Then, again from PKR, we hear its new member, Lt-Gen (Rtd) Abdul Ghafir Abdul Hamid, criticising the failure of military intelligence and the lamentable state of equipment in the Malaysian military. The general should know that there is a time for everything, and a season for every activity under the heavens. Is ‘now’ the best time to criticise the military for its intelligence and equipment failures?

Apart from an appalling lack of appreciation for the imperatives of national security and bipartisanship, other than that commendably demonstrated by Lim Kit Siang, I believe the politicisation of the police-military operations in the Lahad Datu or ESSCOM region has been accentuated by:

  • A deeply divisive and divided body politics since March 2008, which might possibly have permeated every social fabric in Malaysia,
  • The intense and quite unprecedented feral political campaigning for Malaysia’s 13th general elections,
  • The personalities of the two main political antagonists and their acrimonious relationship towards each other,
  • The increasing dissatisfaction of East Malaysians, particularly Sabahans, with Malaysia’s federal politics and the concurrent increasing ambition of East Malaysian politicians.
Scholar’s comments on military strategy

A week ago, we even had a scholar, Dr Kua Kia Soong, a director of Suaram, commenting adversely on military strategy and hardware used in the Lahad Datu operations.

At the launch of Malaysian civil society’s 20-point demands for the 13th general election at the Kuala Lumpur Selangor Chinese Assembly Hall, Dr Kua questioned the strategy used by the armed forces in Lahad Datu, when he stated:

“What role did the Scorpene submarines play in the Lahad Datu crisis?”, and

“Is it wise to use jet fighters like the Hornets against a motley group of 250 Sulu men in a 4km radius? Shouldn't we be using helicopters such as the Apache instead?”

While I respect Dr Kua, and indeed some of his points raised at the Malaysian civil society forum have been reasonable, I view his queries on the use of Scorpene as highly politicised, and type of military strike aircraft in the Lahad Datu crisis, where his stated preference was for Apache attack heli-gunship instead of F/A-18 Hornets, at best as plain silly.

In fact I would even consider his questioning the use of fast strike jets as politicising the military operations.

For a start, does the Royal Malaysian Air Force (TUDM) or the Malaysian army possess Apache helicopter gunships? I know the Republic of Singapore Air Force (RSAF) does, so was Dr Kua suggesting that we should have borrowed some from the RSAF to employ in Lahad Datu?

Many years ago the TUDM did possess (not sure now) some Alouette helicopters which were armed with 20-mm calibre cannons, but these were not helicopter gunships per se like the American Apache and Cobra or their European equivalents. The armed Alouettes were meant more for sanitising (clearing) helipads of bobby traps and mines in operations during the Emergency to ensure soldiers landed there did not walk onto those devices.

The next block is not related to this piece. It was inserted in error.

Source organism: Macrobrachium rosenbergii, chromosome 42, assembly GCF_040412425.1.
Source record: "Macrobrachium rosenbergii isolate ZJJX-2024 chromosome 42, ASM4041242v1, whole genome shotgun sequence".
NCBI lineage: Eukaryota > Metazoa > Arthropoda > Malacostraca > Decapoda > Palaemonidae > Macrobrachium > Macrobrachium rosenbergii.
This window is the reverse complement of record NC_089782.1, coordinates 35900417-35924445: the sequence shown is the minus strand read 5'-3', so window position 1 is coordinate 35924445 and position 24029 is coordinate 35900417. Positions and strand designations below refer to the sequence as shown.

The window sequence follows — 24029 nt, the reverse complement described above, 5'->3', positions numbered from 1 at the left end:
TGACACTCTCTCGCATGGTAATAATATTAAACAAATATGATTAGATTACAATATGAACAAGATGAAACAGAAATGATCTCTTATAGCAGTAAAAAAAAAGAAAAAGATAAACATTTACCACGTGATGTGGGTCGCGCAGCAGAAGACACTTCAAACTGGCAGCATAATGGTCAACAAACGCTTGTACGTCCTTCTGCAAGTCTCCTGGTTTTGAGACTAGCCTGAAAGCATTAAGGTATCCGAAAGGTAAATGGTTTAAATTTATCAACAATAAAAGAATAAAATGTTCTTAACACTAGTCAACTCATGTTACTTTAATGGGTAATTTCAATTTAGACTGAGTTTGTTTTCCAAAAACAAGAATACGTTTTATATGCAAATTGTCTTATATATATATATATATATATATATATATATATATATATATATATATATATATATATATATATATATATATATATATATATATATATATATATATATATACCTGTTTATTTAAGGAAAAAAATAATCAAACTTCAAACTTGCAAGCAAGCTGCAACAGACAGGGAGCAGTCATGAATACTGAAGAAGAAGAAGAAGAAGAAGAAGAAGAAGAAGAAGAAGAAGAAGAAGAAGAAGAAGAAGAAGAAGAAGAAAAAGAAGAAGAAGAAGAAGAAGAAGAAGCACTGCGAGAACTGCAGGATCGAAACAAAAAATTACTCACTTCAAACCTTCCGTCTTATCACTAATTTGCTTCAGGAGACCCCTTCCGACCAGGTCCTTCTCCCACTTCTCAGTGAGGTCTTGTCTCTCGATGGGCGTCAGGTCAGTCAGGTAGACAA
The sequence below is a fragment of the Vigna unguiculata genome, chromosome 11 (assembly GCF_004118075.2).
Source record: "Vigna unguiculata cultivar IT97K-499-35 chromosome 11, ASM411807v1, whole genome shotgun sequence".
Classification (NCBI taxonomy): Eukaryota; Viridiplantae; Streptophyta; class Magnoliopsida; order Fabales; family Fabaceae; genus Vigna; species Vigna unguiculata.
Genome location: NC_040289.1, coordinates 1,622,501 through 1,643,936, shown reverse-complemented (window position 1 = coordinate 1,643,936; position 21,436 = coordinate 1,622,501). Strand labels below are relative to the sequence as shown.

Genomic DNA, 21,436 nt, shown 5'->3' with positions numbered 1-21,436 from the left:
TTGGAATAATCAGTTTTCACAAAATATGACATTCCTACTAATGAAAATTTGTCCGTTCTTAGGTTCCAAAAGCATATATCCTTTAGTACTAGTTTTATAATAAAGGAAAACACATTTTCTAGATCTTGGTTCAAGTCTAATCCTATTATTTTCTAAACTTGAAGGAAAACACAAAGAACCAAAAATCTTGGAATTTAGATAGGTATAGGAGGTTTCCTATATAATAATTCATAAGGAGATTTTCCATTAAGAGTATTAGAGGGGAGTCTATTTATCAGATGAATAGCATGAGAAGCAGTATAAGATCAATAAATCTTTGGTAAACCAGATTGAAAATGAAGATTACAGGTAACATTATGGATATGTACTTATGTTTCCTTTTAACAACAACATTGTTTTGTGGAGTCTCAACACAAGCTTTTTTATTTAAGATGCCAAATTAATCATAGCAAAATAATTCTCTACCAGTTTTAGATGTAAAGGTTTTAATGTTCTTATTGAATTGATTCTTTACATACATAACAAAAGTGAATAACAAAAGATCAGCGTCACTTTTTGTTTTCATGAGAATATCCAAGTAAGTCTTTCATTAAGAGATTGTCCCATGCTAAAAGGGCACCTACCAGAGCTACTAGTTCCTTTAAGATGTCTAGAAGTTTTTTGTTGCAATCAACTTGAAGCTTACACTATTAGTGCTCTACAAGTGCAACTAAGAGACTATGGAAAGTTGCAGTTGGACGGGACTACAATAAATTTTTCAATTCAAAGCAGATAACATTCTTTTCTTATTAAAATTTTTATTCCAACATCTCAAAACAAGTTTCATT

The F/A-18s and BAE Hawks were the best possible choices for fast ground-strikes to enhance the element of surprise in the dawn attack, required munition load and of course safety for the pilots. And the 4 km square zone is more than big enough for such strikes to be conducted in safety for friendly forces on the ground.

No doubt the Scorpene submarines were purchased under questionable process and thus lend themselves to highly politicised views, but militarily, submarines would not be the best vessel to employ to interdict alien infiltration or exfiltration from or to the nearby Filipino islands.

A submarine is meant for covert warfare or warfare by stealth, which is using cover and stealth to monitor, approach, trail and/or attack enemy ships or even to insert and extract commandos into and from enemy territory.

Stealth tactic not required

The denial of Filipino entries into Malaysian waters doesn’t require such a sophisticated approach or stealth tactic. In fact, the Royal Malaysian Navy (RMN) or Malaysian naval police, apart from detecting and stopping boats carrying armed intruders from the Philippines southern islands, should actually show their flags or presence openly (and threateningly) to deter the terrorist from entering Malaysian waters.

A combination of maritime air and surface ship patrols would be best.

But the coast of Eastern Sabah is not exactly Penang’s Batu Ferringhi beach. It’s a fairly extensive stretch for surveillance and interdiction, and coupled with the proximity of numerous Filipino southern islands and possibly the limited RMN resources, the task would be difficult though not impossible.

A possible solution in terms of efficient yet effective use of resources and cost would be to employ a number of drones equipped with electronic sensors and visual camera to patrol the coast to present real-time coastal and sea situations to ESSCOM.

Dr Kua should stick to his scholarly and political work, which we all admire, and leave military operations to the professionals.

But I worry that there have been disappointing and highly politicised urge of some to just condemn everything and anything the Malaysian military and police have done or will be doing in Lahad Datu, just for the purpose of vicariously getting at their political foes. This is not healthy for our nation, rakyat and certainly the morale of our boys and lassies at the sharp end.

In a democracy, constructive criticisms or wash-ups are part and parcel of our commitment to improved operations but as mentioned, there is a time for everything, and a season for every activity under the heavens.